Wednesday, February 14, 2024

Edward Weston: Photo Master of Shapes & Forms

In college our drawing instructor projected a blurred image on a screen. The image was unidentifiable so that the students could not assume shape or form as they drew it. Slowly, the instructor sharpened the image as we students feverishly worked to modify our drawings based on changing information. Finally, the image came into view. It was Edward Weston's iconic photograph of a sea shell. After that, I searched to know more about him.

Edward Weston (1886-1958) was born at a time when photography was becoming available to a wider audience - thanks to the inventions of George Eastman (Eastman Kodak). For it was on Weston's 16th birthday that he would receive his first camera - a Kodak box camera. He was hooked.

At age 20, Weston's photograph titled, Spring, Chicago would be published in a full-page spread in the magazine Camera and Darkroom. He would become a recognized and respected portrait photographer in Glendale, CA. However, he wanted to grow artistically so he raised the money to go to New York. He wanted to study with the foremost photographer of the age - Alfred Stieglitz.

Weston was encouraged by Stieglitz and his wife, Georgia O' Keeffe as well as other artists and photographers to continue his exploration of abstract modernism. This would lead to Weston to his most famous period wherein he photographed vegetables in a sculptural form.

Below are some of his vegetables works. While admiring the beauty of forms, can you identify the objects? 

Wednesday, February 7, 2024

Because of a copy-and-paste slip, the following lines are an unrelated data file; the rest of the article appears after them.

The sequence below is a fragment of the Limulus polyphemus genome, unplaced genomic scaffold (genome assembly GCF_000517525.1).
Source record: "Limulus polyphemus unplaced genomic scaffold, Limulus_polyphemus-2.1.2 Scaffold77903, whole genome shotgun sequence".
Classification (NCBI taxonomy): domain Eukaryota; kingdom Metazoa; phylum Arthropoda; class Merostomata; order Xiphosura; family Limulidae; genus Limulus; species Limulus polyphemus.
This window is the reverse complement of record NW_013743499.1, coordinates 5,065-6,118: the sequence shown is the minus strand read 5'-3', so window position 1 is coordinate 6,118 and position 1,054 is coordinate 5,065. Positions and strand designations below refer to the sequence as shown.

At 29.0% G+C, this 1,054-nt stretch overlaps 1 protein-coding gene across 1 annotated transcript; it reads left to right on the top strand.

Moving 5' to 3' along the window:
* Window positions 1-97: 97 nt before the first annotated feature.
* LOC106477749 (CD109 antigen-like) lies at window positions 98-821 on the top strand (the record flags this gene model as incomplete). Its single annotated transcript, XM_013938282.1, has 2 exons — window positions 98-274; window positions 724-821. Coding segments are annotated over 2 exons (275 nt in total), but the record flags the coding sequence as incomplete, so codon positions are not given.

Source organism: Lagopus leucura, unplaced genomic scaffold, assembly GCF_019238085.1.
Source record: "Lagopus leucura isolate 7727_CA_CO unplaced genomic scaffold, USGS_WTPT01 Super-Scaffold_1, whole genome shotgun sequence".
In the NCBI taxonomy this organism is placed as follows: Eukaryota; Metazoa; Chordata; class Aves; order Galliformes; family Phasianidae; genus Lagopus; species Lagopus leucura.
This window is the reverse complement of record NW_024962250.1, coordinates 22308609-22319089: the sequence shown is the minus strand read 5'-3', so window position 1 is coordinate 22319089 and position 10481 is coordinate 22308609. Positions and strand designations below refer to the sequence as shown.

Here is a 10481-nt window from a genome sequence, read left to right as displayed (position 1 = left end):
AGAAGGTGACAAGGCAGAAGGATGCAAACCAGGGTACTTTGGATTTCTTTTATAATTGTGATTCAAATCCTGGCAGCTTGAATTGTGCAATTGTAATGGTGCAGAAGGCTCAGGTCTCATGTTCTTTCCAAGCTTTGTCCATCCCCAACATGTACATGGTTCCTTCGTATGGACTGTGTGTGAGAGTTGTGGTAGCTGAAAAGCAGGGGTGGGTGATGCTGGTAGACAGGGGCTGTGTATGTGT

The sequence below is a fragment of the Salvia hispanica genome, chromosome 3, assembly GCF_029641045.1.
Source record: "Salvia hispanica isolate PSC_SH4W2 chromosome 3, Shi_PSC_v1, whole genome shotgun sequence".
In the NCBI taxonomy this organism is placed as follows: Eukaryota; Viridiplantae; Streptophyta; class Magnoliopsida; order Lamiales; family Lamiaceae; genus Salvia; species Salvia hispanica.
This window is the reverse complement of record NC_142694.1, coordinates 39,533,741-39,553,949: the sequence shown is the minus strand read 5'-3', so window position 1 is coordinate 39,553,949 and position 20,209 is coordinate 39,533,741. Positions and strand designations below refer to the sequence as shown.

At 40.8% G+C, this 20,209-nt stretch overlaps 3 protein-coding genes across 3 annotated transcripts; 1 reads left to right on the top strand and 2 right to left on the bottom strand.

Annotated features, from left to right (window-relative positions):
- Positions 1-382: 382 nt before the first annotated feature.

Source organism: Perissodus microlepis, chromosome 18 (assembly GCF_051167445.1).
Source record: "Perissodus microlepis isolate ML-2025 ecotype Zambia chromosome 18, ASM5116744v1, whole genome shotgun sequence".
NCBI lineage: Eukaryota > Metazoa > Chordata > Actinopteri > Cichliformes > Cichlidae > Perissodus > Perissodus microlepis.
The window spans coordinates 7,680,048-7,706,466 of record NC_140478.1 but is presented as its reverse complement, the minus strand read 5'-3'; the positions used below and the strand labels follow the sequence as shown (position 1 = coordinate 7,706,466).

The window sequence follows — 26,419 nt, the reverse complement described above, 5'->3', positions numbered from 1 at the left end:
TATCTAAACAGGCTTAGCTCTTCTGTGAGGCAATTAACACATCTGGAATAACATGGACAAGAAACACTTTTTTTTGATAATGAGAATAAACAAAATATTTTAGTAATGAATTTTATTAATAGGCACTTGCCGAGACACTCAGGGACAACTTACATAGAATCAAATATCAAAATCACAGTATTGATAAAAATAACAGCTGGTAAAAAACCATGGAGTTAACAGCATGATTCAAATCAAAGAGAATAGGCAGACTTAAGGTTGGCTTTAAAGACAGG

Nikolaos Gyzis: Chronicler of 19th Century Realism

 There are so many artists who either were famous in their time and later forgotten or the opposite - not given much credit to their lifetime, but are famous now. This week's artist falls into the former. 

Born on the Greek island of Tinos, Nikolaos Gyzis (1842-1901)  

trained in art in both Athens and later in Germany, where he would become a professor of Fine Art in Munich. He is considered to be one of the most influential artists of Academic Realism in the late 19th century. 





Gyzis created a genre series that is compelling based on his years growing up in Greece. It was seeing one of his paintings, in his evolution as an artist, that deeply touched me. It's a grandfather holding his sleeping grandchild while he mends a sock.(The Greek families have a special regard for their grandparents. Insofar as I've experienced, there are still special ties between grandparents and grandchildren.)*



His touching paintings of 19th century life are mixed here with a few of his excellent portraits. It's no wonder that he received so many awards and recognition. For some reason, perhaps because he painted so many genre paintings, I found myself thinking, "He's the Norman Rockwell of another century." What do you think?






*When the first boy child is born, he is given the name of his paternal grandfather. A second boy child is given the name of his maternal grandfather. For the first girl child, she is given the name of her maternal grandmother and the paternal grandmother for a subsequent girl child. The genius of carrying it through is heightened because until modern days, birthday celebrations were nominal. It was the saint's name feast day that the grandparent shared with the their grandchildren that was celebrated.